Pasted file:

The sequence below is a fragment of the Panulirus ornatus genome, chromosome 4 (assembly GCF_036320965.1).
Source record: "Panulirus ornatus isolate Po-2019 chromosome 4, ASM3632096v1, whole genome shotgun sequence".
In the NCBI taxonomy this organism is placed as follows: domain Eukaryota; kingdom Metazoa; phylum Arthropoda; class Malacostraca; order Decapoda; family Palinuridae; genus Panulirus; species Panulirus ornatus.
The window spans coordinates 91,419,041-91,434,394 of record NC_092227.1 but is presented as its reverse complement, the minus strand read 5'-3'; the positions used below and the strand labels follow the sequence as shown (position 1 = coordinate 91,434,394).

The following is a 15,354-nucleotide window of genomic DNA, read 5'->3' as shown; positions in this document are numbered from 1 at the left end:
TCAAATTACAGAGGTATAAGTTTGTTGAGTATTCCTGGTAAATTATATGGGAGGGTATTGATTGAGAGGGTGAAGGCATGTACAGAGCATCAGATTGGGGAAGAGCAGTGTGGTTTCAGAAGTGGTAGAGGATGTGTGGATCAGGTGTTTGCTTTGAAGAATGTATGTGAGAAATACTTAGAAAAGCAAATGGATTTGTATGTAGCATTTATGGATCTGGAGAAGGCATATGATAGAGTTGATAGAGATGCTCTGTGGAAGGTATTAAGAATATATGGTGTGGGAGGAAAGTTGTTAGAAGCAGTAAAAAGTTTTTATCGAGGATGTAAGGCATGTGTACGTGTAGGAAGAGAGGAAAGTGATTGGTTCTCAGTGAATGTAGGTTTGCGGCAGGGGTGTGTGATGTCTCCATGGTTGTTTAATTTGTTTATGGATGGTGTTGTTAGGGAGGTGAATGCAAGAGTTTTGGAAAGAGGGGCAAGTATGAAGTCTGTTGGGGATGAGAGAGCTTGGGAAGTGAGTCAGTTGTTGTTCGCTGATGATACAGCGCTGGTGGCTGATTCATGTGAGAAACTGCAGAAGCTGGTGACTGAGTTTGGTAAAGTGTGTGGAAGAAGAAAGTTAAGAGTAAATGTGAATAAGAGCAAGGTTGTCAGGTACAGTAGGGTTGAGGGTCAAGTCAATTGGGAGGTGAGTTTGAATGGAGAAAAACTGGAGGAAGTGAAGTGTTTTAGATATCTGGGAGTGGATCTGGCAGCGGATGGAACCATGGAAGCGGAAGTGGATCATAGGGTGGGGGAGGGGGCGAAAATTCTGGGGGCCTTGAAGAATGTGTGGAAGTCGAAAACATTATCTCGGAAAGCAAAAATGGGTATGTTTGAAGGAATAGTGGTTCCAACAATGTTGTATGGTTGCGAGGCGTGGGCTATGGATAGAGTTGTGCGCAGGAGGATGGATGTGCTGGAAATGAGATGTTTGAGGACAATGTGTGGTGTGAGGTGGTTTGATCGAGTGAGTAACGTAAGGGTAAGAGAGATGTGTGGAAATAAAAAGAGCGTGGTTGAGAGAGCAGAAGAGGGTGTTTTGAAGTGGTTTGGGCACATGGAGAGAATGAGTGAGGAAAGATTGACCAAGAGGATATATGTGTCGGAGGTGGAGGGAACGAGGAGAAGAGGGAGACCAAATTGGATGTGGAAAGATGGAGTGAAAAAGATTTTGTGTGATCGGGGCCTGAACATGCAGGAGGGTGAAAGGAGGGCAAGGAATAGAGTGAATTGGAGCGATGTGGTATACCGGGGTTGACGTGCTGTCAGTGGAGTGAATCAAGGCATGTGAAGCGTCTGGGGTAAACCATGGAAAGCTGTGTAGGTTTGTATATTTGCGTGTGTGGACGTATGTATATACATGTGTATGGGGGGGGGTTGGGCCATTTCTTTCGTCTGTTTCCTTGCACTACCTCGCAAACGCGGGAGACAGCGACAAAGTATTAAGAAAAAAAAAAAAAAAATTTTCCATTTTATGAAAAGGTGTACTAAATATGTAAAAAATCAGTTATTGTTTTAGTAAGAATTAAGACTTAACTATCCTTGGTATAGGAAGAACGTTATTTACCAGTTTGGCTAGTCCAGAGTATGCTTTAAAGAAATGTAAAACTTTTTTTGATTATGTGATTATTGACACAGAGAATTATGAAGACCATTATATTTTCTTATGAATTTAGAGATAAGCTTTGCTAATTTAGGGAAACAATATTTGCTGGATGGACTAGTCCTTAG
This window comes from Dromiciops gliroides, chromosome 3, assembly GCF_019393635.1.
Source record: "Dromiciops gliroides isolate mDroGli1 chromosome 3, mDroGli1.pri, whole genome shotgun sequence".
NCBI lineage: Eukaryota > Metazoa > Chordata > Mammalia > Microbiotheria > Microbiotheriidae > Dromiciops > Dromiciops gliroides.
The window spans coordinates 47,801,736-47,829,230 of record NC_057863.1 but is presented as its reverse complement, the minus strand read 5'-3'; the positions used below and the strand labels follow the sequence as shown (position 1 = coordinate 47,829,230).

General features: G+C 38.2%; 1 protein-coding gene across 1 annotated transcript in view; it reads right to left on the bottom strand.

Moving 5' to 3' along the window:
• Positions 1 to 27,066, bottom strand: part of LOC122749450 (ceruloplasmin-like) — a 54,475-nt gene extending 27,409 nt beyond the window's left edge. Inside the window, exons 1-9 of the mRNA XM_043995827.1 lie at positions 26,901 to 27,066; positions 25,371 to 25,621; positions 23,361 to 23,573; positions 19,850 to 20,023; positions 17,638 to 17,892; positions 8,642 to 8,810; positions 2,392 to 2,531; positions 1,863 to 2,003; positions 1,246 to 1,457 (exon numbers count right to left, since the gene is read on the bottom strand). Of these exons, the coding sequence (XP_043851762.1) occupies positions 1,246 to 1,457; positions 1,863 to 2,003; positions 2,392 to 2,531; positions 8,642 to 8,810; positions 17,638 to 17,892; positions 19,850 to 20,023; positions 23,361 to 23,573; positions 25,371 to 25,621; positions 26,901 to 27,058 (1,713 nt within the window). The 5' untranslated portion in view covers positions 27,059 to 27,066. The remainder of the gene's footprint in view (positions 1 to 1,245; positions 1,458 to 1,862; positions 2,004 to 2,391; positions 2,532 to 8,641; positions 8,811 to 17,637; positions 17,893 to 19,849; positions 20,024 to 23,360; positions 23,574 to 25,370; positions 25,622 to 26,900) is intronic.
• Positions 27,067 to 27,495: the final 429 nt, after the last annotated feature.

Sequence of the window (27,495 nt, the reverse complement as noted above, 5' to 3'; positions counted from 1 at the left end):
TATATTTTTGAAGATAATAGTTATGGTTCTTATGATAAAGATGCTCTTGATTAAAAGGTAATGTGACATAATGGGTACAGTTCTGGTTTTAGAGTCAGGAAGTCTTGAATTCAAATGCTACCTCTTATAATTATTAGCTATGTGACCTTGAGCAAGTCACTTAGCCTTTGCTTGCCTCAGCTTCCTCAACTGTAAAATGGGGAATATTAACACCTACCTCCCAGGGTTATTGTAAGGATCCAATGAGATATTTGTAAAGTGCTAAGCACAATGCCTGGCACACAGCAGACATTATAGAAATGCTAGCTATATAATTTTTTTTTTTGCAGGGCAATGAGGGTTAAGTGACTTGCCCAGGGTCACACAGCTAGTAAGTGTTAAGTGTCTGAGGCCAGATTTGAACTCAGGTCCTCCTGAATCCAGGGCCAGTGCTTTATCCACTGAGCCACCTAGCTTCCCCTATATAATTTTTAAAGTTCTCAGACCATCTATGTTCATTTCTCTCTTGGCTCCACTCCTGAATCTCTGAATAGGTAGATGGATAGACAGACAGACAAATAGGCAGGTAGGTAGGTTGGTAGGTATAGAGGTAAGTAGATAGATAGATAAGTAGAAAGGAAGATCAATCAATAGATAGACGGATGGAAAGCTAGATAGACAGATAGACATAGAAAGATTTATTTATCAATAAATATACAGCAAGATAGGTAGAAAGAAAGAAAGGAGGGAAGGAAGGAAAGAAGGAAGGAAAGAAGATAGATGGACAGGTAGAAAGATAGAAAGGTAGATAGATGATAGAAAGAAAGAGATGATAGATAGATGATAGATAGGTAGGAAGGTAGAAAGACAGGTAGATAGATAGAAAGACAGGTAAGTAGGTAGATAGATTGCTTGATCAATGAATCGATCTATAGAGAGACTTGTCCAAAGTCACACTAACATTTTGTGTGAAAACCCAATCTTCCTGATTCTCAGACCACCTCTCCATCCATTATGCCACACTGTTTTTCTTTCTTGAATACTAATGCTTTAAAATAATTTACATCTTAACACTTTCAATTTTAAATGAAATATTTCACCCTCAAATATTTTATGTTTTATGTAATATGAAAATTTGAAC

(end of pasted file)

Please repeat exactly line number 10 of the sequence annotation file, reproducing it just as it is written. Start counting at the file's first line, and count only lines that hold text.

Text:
The window spans coordinates 47,801,736-47,829,230 of record NC_057863.1 but is presented as its reverse complement, the minus strand read 5'-3'; the positions used below and the strand labels follow the sequence as shown (position 1 = coordinate 47,829,230).